The Weisenthal Cancer Group has announced that clinical data presented at the annual meeting of the American Society of Clinical Oncology (ASCO) show that its new laboratory test accurately identified patients who would benefit from treatment with the molecularly-targeted anti-cancer therapies gefitinib (Iressaâ, AstraZeneca) and erlotinib (Tarcevaâ, Genentech). The new test, called the EGFRxä assay, predicted accurately survival of patients treated with the targeted drugs. The EGFRxä test, which can also be applied to many emerging targeted cancer drugs, could help to solve the growing problem of determining which patients should receive costly, new treatments that can have harmful side effects and that work for some but not all cancer patients who receive them.
Larry Weisenthal, MD, PhD, a medical oncologist and developer of the EGFRxä assay explains that the new test relies on “whole cell profiling” in which living tumor cells are removed from an individual cancer patient and exposed in the laboratory to the new drugs. A variety of metabolic and apoptotic measurements are then used to determine if a specific drug was successful at killing the patient’s cancer cells. The whole cell profiling method differs from other tests in that it assesses the activity of a drug upon combined effect of all cellular processes, using several metabolic and morphologic endpoints. Other tests, such as those which identify DNA or RNA sequences or expression of individual proteins often examine only one component of a much larger, interactive process.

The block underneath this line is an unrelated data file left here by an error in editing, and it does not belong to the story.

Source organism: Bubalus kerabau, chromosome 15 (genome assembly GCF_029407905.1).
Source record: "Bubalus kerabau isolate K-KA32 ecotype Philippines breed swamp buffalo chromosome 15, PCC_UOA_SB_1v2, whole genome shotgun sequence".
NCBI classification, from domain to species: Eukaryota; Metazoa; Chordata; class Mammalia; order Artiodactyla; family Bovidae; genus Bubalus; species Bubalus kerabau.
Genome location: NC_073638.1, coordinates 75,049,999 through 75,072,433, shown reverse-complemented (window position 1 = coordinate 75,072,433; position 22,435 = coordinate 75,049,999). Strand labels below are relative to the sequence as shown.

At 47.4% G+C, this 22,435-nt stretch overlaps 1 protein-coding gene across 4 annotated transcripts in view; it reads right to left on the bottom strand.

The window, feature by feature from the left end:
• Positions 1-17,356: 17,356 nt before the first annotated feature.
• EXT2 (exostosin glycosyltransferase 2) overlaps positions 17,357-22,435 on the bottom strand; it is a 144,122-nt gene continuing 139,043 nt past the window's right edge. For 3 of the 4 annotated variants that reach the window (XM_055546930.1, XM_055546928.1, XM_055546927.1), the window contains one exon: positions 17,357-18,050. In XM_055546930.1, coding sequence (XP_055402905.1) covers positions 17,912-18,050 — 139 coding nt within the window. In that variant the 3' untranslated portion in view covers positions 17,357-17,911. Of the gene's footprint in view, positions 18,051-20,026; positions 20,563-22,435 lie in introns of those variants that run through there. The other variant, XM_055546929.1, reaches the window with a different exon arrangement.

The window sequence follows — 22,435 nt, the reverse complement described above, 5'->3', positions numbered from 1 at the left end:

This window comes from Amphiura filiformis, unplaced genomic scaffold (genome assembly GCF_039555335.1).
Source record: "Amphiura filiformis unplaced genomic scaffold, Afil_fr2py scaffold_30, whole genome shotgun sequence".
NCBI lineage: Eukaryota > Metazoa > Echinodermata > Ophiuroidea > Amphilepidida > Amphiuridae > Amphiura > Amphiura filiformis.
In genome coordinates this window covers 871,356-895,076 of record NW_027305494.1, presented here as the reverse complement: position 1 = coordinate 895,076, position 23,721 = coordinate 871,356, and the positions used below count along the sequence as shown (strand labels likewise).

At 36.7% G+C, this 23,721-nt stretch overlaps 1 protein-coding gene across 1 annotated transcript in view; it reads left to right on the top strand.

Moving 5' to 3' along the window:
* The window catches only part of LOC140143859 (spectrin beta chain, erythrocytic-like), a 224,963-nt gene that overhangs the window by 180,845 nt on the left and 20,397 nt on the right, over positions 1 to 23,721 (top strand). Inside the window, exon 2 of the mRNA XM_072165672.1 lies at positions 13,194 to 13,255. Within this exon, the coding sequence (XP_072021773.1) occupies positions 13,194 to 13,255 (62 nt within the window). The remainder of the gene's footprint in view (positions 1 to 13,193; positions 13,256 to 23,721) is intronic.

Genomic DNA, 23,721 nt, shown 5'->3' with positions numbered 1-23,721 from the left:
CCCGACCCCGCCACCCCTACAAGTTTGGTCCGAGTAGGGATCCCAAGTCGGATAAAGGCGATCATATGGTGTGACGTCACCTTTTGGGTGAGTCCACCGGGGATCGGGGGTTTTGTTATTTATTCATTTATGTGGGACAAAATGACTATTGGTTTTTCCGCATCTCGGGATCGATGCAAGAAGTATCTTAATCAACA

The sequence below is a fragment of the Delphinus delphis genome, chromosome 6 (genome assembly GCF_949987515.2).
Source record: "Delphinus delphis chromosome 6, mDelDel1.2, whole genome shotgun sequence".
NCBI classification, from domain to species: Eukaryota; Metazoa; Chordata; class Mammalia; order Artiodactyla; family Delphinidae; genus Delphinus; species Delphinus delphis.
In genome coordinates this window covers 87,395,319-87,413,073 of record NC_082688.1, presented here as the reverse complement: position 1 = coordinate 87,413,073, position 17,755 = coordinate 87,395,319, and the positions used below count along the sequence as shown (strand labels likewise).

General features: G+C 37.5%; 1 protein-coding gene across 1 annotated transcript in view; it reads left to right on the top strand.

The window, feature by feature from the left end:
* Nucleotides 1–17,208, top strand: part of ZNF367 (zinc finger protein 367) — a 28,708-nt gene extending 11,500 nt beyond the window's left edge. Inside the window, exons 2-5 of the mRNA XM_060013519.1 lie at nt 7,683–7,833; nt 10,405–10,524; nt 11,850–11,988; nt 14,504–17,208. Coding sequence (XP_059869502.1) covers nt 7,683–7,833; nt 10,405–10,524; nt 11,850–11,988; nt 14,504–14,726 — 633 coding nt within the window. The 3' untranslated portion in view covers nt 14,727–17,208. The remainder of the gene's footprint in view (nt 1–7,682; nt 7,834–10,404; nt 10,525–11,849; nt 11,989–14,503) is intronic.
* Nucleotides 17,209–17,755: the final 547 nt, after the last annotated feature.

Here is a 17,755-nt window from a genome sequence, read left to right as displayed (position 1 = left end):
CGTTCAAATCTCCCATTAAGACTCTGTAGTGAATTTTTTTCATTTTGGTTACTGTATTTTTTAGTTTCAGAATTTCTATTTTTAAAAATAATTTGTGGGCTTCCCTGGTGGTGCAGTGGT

According to Weisenthal, this may explain why EGFRx whole cell profiling is the only test to date to demonstrate a statistically significant association between prospectively reported test results and patient survival. Using the EGFRxä assay and the whole cell profiling method, Weisenthal’s group correlated test results, which were obtained by his lab and reported to physicians prior to patient treatment, with significantly longer or shorter overall patient survival depending upon whether the drug was found to be effective or ineffective at killing the patient’s tumor cells in the laboratory. Patients prospectively identified by Weisenthal as favorable candidates averaged 485 days of life after treatment with the targeted therapy drugs. In contrast, patients identified as unfavorable candidates for the drugs averaged 75 days survival after receiving the drugs. This compares to 76 days average survival among patients identified as unfavorable candidates and who did not receive a targeted therapy drug. Survival among patients identified by Weisenthal as unfavorable candidates was therefore similar regardless of whether or not they received the targeted drugs.
These so-called “smart drugs” focus their effects on specific, identifiable processes occurring within cancer cells. The new drugs are highly promising in that they sometimes provide benefit to patients who have failed traditional therapies. However, they do not work for everyone, they often have unwanted side effects, and they are all extremely expensive: some cost patients and insurance carriers $5,000 to $7,000 or more per month of treatment. Patients, physicians, insurance carriers, and the FDA are all calling for the discovery of predictive tests that allow for rational and cost-efficient use of these drugs.